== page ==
With that in mind, Nokia has introduced a new Mobile Edge Computing (MEC) platform that lets enterprises connect low-latency applications at the edge of the network. Basically, the MEC platform will use a combination of small cells and macro base stations to let enterprises process data closer to end users, reducing bandwidth costs. Sometimes the connectivity will be over operator LTE networks, and sometimes it will use WiFi networks. Nokia also says that eventually the connectivity options will include MulteFire technology, which makes LTE work over unlicensed spectrum.
Once Nokia gets the connectivity figured out, it will then work with enterprises to produce applications that will be integrated into the MEC platform. Initially, Nokia is focusing on three specific enterprise edge applications including object tracking, video surveillance, and video analytics.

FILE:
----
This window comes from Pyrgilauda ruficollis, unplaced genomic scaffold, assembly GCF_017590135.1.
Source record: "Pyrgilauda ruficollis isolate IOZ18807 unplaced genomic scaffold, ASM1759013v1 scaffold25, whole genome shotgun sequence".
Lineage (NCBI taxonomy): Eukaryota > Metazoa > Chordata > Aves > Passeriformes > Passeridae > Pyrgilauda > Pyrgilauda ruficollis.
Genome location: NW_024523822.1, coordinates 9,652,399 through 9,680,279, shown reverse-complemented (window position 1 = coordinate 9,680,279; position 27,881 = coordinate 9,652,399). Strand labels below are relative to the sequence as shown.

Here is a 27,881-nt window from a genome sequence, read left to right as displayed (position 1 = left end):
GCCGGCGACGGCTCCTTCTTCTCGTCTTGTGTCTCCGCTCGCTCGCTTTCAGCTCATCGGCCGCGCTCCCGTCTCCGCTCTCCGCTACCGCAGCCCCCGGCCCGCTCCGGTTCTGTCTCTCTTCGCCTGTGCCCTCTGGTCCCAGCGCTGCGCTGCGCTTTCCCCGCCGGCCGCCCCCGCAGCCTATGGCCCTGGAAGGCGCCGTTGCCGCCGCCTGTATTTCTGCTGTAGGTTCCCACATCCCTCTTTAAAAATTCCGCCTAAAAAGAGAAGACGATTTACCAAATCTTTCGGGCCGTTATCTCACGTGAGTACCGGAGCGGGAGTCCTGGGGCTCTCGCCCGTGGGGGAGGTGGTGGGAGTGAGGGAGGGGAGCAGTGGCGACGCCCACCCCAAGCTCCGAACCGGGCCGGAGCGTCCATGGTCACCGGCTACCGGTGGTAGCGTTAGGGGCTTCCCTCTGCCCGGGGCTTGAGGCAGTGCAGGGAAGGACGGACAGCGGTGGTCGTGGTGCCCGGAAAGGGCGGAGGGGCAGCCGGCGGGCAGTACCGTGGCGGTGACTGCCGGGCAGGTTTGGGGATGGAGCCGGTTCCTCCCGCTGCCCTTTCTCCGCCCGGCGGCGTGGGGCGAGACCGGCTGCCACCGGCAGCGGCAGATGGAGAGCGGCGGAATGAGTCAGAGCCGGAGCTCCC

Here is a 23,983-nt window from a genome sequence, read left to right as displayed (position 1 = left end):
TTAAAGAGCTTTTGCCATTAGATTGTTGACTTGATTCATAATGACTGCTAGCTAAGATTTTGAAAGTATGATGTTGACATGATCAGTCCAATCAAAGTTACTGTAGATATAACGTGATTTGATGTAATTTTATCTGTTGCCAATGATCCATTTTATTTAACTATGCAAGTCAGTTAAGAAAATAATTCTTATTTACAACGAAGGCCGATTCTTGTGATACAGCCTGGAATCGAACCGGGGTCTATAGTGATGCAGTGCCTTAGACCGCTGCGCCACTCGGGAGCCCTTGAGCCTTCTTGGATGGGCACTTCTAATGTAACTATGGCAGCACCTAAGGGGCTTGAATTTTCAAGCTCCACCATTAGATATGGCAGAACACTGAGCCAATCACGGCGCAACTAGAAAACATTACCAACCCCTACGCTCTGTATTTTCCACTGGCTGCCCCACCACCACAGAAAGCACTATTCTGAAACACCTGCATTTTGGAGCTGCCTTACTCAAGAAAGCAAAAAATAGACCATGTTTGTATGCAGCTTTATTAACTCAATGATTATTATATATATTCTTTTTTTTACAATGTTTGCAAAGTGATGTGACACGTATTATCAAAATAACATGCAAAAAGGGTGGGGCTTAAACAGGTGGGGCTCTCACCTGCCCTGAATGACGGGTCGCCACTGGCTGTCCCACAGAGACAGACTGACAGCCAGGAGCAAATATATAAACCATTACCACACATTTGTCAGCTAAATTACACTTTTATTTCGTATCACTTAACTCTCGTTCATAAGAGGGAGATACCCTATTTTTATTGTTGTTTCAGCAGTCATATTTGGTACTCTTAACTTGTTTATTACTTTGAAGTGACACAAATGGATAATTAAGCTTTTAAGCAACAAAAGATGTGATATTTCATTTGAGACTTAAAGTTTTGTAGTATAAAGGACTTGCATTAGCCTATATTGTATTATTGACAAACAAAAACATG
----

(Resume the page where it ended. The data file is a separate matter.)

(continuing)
Nokia is also developing a portfolio of “everything-as-a-service” products that will leverage the company’s AirFrame Data Center technology, which is part of the Open Compute Project and promotes non-proprietary gear in the data center.
Nokia will include a variety of technologies in its XaaS portfolio including WiFi, fixed, and mobile that will help guarantee connectivity for enterprises. The company will deliver these services on a multi-tenancy basis using its AVA cognitive services platform allowing customers to reduce operating expenses like installation costs.
For example, Nokia’s WiFi controller-as-a-service will let Nokia manage up to 8,000 outdoor and indoor access points and provide subscribers with secure access. The company’s optimization-as-a-service lets operators get access to proprietary software like 3-D Geolocation.
Nokia will host the XaaS platform at its data centers.